Technology is the great enabler – and the powerful enemy – of the propane industry.
This paradox is the result of a divide between the many ways this industry can use mobile devices to its collective advantage and the multitude of instances where poorly conceived applications for these devices can undermine the success of a diverse array of companies in this space.
To further clarify the point: Before software developers design and attempt to sell their respective applications to executives in this industry, they must immerse themselves in the operations of an environment that has a significant impact among commercial enterprises, homeowners and fuel supply organizations.
Put another way, a developer with a focus on this industry must first answer this most basic question: How well do you know my (as in, a family-run or regional deliverer of propane) business?
That query should govern everything a developer does because, on the one hand, there are some genuinely innovative applications that continue to improve and streamline operations, eliminate redundancies and end the reliance on the issuance of (easily misplaced) paper tickets, while providing business owners with real-time intelligence about the location and delivery status of drivers in the field, so to speak.
On the other, there are applications that, as a matter of theory, are sound, yet they do not sell (or appeal to) the propane industry in the slightest. These applications may even be models of technical genius, but, if the designers responsible for these tools have little or no knowledge of this subject, business owners will reject these things outright.
I can say – without an ounce of hesitation – that mastering the mechanics of this industry is essential to creating useful applications for this industry.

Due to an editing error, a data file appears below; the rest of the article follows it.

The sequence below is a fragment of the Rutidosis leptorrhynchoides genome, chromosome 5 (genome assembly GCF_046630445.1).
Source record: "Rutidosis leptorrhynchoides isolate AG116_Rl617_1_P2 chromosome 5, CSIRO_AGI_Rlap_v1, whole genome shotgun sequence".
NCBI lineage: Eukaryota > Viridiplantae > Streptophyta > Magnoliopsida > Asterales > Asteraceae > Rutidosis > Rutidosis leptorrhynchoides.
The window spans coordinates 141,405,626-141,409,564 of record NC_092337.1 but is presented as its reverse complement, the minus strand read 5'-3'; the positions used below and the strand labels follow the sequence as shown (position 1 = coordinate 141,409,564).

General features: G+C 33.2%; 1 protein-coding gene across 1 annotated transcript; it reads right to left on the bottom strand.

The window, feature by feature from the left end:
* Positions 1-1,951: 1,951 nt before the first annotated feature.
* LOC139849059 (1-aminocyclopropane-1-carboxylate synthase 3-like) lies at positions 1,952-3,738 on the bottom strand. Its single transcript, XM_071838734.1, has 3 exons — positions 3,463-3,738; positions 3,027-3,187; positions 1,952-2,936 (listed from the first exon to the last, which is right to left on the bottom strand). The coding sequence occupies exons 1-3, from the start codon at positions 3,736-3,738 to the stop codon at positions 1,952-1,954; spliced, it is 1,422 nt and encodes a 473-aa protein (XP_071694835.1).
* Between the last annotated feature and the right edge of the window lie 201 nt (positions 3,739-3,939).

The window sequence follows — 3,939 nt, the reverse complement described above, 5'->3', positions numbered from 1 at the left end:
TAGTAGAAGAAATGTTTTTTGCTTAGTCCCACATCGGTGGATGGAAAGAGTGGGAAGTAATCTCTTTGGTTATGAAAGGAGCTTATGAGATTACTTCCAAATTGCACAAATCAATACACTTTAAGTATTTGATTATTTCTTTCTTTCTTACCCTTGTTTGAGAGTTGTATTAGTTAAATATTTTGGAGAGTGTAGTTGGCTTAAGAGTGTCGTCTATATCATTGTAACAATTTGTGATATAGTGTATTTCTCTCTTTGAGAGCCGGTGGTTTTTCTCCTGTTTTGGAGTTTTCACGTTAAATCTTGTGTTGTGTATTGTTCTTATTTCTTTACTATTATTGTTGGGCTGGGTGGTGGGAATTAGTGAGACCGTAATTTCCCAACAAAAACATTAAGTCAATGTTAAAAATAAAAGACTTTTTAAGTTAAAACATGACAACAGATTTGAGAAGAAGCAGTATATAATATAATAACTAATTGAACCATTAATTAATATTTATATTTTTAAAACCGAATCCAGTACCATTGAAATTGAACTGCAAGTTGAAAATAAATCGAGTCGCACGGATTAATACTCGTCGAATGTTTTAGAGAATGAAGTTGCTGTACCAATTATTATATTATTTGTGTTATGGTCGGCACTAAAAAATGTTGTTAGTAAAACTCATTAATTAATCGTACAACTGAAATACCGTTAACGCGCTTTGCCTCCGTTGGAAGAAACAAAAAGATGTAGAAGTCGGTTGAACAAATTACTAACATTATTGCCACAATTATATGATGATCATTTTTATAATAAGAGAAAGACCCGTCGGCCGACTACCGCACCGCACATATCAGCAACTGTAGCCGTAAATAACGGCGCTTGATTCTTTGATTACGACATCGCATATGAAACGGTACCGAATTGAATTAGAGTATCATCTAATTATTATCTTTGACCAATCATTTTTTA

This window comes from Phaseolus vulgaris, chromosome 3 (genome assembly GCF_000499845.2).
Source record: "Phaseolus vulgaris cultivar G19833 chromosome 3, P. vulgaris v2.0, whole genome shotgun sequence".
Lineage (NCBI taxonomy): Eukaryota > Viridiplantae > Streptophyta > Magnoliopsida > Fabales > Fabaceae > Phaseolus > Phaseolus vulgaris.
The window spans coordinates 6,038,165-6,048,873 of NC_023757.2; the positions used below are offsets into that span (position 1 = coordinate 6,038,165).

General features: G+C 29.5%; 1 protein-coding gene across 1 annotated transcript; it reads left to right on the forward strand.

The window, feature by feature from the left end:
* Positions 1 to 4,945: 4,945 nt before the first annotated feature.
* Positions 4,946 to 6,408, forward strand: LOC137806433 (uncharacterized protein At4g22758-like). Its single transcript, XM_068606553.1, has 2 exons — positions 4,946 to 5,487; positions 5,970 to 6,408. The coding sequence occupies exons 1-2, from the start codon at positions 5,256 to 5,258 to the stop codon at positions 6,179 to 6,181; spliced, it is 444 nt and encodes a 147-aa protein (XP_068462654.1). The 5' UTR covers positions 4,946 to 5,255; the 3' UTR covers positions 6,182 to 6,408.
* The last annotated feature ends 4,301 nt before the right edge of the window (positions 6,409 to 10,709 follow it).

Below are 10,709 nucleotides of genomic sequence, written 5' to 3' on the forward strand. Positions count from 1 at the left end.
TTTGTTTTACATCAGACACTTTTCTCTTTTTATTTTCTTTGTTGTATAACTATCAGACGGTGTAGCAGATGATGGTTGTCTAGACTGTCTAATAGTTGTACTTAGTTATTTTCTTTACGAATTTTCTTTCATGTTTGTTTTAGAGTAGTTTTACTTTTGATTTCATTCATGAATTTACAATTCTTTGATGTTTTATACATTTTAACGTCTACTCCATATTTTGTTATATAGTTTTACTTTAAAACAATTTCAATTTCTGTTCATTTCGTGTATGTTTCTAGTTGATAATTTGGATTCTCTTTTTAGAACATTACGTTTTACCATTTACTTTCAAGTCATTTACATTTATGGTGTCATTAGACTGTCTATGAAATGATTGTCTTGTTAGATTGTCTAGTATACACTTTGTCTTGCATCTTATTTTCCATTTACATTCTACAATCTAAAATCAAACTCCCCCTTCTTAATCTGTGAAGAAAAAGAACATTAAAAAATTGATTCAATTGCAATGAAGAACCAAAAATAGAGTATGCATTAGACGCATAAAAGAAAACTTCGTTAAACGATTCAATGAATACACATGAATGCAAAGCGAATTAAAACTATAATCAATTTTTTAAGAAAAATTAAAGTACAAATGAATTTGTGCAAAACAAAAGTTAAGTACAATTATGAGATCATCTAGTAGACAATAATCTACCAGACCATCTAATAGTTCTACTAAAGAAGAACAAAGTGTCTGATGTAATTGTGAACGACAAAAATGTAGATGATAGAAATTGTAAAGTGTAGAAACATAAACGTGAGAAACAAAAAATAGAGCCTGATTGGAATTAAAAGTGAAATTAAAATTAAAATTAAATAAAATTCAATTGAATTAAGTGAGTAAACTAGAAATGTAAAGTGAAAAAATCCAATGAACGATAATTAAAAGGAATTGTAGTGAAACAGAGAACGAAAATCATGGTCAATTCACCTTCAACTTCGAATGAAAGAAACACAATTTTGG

The good news is that there are several mobile applications for departments and officers related to this subject.
A Google search for “Mobile Applications for the Propane Industry” reveals about 475,000 results. Meaning: Far from being a niche category, or contrary to the idea that the propane industry is too small to capture the attention of developers and designers, it is awash with new ways to maximize the relevance of Android smartphones and tablets.
The long-term value of a dynamic workforce: The future of the propane industry
The overriding theme to this discussion is not one of “whether but when”; it is an issue of which mobile applications have the most value to such a dynamic workforce.
My suggestion to developers, at home and abroad, is, again, a summons to action: Leave your offices and schedule appointments with owners and executives within the propane industry; ask these individuals what they need or want, so technology can help them.
As a rule, developers should have their own variation on the phrase attributed to the Hippocratic oath – the coder’s code that says, “First, do no harm” – so the propane industry will not have applications that hinder the progress of this all-important endeavor.
We should celebrate this technological renaissance, but we should examine each application with care. That standard will transform the propane industry for the better.